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San Francisco moves to ban food containers made with fluorinated chemicals

Decision to enact prohibition, forbid plastic straws lies with mayor

by Cheryl Hogue
August 2, 2018 | A version of this story appeared in Volume 96, Issue 32


Photo shows three young people eating noodles, fried chicken, and french fries out of cardboard takeout containers.
Credit: Shutterstock

In what is perhaps a first-of-its-kind action, San Francisco is close to enacting a ban on single-use food containers, such as carryout boxes, that are made with per- and polyfluoroalkyl substances (PFASs).

Many paper-based containers designed for contact with food are coated with fluorochemicals that make them resistant to grease and liquids. San Francisco’s >pending ordinance cites concerns about the persistence of fluorinated substances and their ability to leach from containers into food.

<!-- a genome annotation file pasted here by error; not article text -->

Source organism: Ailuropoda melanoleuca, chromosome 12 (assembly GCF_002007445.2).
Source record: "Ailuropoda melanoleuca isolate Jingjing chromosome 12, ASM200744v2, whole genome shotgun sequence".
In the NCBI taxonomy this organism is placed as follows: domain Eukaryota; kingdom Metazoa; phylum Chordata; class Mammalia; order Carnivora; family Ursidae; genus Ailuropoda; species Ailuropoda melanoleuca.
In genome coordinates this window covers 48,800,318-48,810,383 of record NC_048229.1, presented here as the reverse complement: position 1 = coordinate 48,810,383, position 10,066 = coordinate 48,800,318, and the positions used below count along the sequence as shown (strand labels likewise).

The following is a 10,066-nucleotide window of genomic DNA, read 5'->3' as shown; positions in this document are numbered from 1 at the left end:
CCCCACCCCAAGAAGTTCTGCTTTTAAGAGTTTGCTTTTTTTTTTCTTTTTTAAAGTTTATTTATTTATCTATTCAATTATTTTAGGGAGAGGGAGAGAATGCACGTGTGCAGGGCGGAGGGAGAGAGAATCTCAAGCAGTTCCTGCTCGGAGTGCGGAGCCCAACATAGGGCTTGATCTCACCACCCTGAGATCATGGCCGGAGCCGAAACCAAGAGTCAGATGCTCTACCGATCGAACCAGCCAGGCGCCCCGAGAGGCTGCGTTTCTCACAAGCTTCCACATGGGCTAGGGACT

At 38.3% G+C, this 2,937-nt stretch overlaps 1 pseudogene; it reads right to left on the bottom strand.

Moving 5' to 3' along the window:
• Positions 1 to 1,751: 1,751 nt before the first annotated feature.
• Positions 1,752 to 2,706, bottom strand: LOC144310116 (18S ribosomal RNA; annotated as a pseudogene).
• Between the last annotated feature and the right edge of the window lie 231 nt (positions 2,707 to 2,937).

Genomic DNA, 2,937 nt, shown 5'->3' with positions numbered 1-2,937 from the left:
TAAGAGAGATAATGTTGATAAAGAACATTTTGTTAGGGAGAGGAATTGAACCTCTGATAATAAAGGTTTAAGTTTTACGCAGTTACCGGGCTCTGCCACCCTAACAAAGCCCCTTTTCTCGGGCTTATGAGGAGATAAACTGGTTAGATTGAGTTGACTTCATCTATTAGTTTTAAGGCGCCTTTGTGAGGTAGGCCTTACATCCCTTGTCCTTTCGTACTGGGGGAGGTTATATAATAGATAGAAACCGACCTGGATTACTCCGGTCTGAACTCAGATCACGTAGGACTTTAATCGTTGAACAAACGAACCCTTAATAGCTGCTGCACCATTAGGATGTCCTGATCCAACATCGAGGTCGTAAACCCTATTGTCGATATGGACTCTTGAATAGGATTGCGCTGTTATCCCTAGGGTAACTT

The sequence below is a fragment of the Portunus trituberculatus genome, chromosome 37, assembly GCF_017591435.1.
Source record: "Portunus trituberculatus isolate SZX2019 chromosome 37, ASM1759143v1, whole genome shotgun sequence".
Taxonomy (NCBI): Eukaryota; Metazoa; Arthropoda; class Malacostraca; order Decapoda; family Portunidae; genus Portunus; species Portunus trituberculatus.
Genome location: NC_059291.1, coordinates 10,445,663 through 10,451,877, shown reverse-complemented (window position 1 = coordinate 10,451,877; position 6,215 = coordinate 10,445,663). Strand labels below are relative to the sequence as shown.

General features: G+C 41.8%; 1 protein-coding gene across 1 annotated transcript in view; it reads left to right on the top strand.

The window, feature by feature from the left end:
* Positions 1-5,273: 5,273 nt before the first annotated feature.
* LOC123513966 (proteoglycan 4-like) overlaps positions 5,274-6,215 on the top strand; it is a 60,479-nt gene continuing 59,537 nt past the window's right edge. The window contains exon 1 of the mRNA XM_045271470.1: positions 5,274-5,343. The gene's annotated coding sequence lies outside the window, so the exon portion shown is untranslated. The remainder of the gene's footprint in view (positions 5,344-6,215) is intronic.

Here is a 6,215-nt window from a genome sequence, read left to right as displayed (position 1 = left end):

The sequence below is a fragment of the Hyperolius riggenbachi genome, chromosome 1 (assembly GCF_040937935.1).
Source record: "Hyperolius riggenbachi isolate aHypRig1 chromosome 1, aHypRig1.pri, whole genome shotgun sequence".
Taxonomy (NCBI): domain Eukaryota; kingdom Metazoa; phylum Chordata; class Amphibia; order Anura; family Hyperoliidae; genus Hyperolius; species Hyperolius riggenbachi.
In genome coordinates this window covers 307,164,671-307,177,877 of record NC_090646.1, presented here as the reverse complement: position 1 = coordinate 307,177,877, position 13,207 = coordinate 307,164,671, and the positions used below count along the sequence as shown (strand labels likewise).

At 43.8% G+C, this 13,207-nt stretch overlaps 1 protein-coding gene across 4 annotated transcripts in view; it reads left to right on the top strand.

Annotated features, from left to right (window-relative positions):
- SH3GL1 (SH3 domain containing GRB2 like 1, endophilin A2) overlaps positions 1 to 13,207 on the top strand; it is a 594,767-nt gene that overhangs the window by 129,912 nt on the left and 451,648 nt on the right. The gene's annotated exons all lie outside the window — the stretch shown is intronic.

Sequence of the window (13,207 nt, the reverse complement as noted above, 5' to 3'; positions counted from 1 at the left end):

“The use of PFAS in food packaging is already thoroughly regulated by the U.S. Food and Drug Administration, which has determined the PFAS currently used in food packaging are safe for their intended use,” Jon Corley, a spokesperson for the chemical industry group American Chemistry Council, says. “This potential ban is unnecessary, contrary to sound science and will provide no further benefits to public health or the environment.”

The ordinance, which the city’s board of supervisors passed unanimously July 31, would also prohibit the use of plastic utensils and drinking straws within the city. The measure now goes to San Francisco Mayor London Breed for signature or veto. She could also allow the ordinance become law without her signature.

If enacted, the ban will take effect Jan. 1, 2020.

San Francisco has already banned single-use plastic bags and polystyrene foam containers for carryout food and beverages as well as meat trays, egg cartons, plates, and cups made of the foam.


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